It’s in the Details –
Hemingway was a master when it came to simple, straightforward prose. He did not embellish, just told the story realistically. That’s not to say he left out the important details.
Crisp and clean prose is difficult as best and is not the average writer’s style.
We tend to toss in lots of adverbs and flowery or high language – purple prose… even if we’re doing our best to follow the ‘no adverb’ rule (which I have yet to add my 2 cents worth about) we toss a few in here and there for a particular embellishment.
The thing about details and a first draft is that it’s easy to leave them out, especially if you’re a ‘vomit on the page’ or ‘diarrhea on the keyboard’ type drafter. I am one of these – but I am also a plotter. I like to build an overlying framework for my ideas before diving in… I need to set clear goals for my writing or I meander every-which-way (which also means more editing later). That being said, even though I know my destination and several sight-seeing stops along the way, I don’t edit while I write. If I do, I lose my train of thought and the inspiration leaves me. However, what ends up on the page is a great rough structure that needs cutting down in the back story and beefing up in the details.
Well, we’ve been talking about building character, and adding depth and weight to setting and atmosphere. In addition to these points I would include enhancing tension. It’s easy to speed through dramatic moments of action or quiet moments of indecision – don’t leave your work here. Analyze one chapter at a time and highlight those moments where you really want the reader to have an emotional connection: heart racing, tears brimming, spine shuddering, and breath holding (to name a few).
If you let these moments slip by, your reader’s mind won’t register them as ‘important.’
Now you need to decide if you will be speeding time up or slowing it down. The basic rule of thumb rests with the number and length of your sentences. The more short, action-oriented sentences you put together the faster time will move (just don’t over-do it… you still need to consider balancing your sentence lengths for the sake of the reader) . The longer, more flowing sentences that look at simple concepts that we miss during the daily run of our lives (breathing, temperature, generation of saliva or lack thereof, eye flickering or blinking, and clocks ticking to name but a few), the slower time will feel.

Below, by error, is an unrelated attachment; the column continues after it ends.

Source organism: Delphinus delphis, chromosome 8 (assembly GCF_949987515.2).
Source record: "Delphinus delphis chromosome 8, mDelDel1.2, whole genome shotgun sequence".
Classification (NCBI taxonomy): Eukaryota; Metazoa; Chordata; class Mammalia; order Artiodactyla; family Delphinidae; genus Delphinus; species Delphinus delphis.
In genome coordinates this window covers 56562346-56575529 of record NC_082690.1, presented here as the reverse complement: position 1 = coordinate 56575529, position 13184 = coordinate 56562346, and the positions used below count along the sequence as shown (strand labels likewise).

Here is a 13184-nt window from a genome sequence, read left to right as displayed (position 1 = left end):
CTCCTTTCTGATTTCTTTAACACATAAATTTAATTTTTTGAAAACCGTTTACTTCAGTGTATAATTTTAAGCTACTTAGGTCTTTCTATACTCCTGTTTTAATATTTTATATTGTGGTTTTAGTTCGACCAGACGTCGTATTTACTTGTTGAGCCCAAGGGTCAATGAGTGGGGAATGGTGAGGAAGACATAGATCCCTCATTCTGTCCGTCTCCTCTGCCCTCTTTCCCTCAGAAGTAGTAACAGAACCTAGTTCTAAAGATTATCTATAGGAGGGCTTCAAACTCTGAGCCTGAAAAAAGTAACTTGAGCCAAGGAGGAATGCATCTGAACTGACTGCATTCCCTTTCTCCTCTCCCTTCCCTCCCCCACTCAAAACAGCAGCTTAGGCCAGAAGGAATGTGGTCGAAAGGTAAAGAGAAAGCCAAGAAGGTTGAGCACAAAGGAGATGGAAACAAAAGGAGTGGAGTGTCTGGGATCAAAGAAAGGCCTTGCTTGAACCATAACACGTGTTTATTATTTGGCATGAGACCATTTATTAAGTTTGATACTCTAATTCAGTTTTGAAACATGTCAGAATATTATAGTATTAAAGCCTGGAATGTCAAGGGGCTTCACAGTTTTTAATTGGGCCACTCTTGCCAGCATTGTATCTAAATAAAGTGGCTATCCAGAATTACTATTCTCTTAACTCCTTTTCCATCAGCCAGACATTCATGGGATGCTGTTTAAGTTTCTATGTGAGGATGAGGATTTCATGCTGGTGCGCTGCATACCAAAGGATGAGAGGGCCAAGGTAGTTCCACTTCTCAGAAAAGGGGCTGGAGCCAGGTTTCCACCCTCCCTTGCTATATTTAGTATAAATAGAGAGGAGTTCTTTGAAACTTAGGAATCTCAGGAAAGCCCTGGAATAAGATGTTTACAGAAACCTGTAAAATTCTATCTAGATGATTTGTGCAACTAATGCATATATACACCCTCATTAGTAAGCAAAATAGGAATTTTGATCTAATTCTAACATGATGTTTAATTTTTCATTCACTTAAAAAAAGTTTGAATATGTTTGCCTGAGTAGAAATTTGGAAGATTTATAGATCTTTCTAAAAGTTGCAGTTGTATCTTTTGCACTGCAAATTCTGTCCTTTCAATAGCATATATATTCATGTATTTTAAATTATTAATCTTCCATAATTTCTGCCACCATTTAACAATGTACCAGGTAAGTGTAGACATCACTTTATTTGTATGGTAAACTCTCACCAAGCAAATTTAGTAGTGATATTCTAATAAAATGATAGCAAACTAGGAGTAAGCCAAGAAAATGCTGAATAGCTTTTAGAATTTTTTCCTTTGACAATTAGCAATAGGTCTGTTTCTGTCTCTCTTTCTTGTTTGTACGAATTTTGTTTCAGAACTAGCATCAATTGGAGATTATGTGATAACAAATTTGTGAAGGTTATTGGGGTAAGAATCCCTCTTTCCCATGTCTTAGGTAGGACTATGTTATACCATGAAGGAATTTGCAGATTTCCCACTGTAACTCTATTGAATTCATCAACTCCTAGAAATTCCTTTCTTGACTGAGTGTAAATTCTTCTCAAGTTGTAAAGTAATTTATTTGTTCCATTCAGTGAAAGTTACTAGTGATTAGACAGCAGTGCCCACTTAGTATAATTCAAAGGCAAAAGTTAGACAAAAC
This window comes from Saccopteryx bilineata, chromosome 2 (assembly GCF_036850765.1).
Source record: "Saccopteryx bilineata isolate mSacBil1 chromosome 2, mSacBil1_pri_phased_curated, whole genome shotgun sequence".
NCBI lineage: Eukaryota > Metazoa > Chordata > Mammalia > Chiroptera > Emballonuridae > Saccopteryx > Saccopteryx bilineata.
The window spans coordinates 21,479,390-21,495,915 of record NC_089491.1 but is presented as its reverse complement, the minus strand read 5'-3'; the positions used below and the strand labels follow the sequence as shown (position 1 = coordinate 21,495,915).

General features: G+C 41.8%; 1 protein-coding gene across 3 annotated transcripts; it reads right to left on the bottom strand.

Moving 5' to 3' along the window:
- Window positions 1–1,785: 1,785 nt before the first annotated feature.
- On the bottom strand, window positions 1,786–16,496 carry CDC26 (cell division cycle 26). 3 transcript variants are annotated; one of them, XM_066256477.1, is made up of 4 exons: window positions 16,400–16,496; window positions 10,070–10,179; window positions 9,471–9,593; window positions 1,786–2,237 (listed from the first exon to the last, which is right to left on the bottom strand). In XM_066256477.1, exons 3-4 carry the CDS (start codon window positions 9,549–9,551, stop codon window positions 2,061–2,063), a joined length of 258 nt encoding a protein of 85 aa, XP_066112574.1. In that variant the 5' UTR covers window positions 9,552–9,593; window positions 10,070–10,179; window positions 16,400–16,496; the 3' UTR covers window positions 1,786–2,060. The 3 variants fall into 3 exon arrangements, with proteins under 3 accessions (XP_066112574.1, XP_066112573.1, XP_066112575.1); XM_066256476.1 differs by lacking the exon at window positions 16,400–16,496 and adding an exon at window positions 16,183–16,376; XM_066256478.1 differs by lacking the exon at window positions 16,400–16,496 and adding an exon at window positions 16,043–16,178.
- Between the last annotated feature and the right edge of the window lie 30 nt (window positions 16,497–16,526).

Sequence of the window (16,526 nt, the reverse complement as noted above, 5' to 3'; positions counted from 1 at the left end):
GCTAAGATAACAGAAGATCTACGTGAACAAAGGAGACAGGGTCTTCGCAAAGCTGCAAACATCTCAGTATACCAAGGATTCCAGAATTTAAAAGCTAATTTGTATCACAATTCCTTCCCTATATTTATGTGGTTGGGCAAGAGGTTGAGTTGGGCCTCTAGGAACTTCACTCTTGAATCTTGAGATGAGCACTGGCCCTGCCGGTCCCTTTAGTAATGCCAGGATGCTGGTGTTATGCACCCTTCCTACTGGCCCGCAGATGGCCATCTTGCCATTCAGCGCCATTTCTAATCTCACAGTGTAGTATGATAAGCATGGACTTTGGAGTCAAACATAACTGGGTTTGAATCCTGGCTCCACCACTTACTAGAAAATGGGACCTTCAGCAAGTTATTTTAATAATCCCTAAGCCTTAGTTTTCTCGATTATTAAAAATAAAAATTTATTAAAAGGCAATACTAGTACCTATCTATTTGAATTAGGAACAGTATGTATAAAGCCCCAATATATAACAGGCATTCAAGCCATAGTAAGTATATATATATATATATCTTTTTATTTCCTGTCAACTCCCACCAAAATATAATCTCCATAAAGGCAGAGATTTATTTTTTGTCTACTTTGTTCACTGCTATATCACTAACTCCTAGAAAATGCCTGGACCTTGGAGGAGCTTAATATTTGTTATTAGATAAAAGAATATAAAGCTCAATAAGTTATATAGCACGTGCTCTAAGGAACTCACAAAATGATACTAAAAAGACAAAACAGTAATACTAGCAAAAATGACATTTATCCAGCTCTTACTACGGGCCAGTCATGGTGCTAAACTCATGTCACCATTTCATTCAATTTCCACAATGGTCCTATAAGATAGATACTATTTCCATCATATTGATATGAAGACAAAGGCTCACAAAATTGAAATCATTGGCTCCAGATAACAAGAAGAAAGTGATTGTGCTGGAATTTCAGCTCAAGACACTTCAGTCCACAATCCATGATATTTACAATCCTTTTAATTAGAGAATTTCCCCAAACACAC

One sentence is not enough.
You need to build an overall impression with multiple sentences. The more detail you are able to provide (e.g. blo0d splatter, bladder expulsion, acrid scent) the more realistic that moment becomes.
Pick a scene and play around with it. Speed it up, slow it down, alternate the rate for a roller-coaster effect (but not too wild or that will make your reader ill) and see how it works best.
This is a great tool for tweeting and blogging.
Rework a particular scene or moment 2 or 3 different ways and then let your followers comment on the one they like the best. They are the ones buying your books after all 😉
Leave a comment and let me know how it works out for you.
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